By Justin Chandler
A review of Toronto’s ward boundaries could lead to fairer representation for people in Ryerson’s ward, Toronto Centre-Rosedale. As it stands, constituents in that ward are not being fairly represented because it’s too big, says the area’s councillor, Kristyn Wong-Tam.
After researching current ward boundaries and consulting the public, the independent body of consultants conducting the review submitted its recommendations for new boundaries to Mayor John Tory’s executive committee.
On Oct. 26, the committee voted 7-6 to accept new boundaries in a plan that will also increase the number of wards from 44 to 47. The independent review suggested that plan, but Tory opposed it. City council will vote on the plan on Nov. 8.
This proposed change is supposed to even out the number of people in each municipal ward, thereby ensuring each person’s vote counts more or less equally. Currently some wards have up to 45 per cent more people than other wards, meaning many Toronto residents don’t have equal say.
“Democracy and how your voice is heard at city hall is going to be impacted by how many voices are represented by one vote,” Wong-Tam said.
She said her ward, the city’s largest, has almost 100,000 constituents—a number that could triple considering the people who come into the ward to work, study, tour and socialize.
“All of those different stakeholders become constituents of Ward 27 even if they don’t have a residential address here,” she said.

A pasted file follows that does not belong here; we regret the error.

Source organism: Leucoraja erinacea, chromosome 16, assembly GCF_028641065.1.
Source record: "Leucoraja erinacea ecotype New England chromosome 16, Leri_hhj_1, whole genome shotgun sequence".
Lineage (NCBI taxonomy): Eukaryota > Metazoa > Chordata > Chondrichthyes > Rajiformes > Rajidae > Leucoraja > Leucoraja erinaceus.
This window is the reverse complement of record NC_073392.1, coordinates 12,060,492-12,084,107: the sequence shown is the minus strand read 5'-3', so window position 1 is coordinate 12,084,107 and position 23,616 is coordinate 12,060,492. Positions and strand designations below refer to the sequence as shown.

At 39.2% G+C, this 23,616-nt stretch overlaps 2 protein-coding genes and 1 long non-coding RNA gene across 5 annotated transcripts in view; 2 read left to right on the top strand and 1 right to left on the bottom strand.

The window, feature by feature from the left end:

If, for example, a Ryerson student has a safety issue on campus, they become Wong-Tam’s constituent whether or not they live in the ward, she said.
Having so many people represented by just one vote on council is unfair, Wong-Tam said. A smaller ward would theoretically give people who live and work in Ryerson’s ward better access to their councillor, with fewer people competing for their local representative’s attention.
Ryerson President Mohamed Lachemi said it’s important for the university to have a good relation- ship with its councillor.
But the boundary review may not do much to change the institution’s access to its councillor, which according to Wong-Tam, is already “exceptional.” She meets with university officials monthly and also meets with the Ryerson Students’ Union and other campus groups.
She says access can vary by councillor, but any councillor representing Ryerson will likely acknowledge them as a significant stakeholder.
The review has been taking place since June 2014. It considered multiple options for change, including where the shapes of wards would change, but the number would remain at 44. Tory was in favour of that option.
Toronto’s ward boundaries have been in place since 2000. The review aims to make wards that will last until after the 2030 election.
Mitchell Kosny, professor and associate director of Ryerson’s School of Urban and Regional Planning, said that while important, the ward boundary review alone does little to improve municipal government.
He said that while councillors in smaller wards should be more reachable to constituents, changing boundaries won’t change governance or governing practices.
Kosny said the ward system itself has problems, one being that councillors speak for wards, “and nobody speaks for the city.”
Having a more available councillor doesn’t give people a bigger impact if people don’t vote and on a whole, Ryerson students don’t, Kosny said. He also said that local government is the most important level of government and that councillors need to engage more voters.
The review does not consider if councillors’ offices are effective or what the best way for people to reach their councillors is.
If changing boundaries is all we do, “we just haven’t gone far enough,” Kosny said.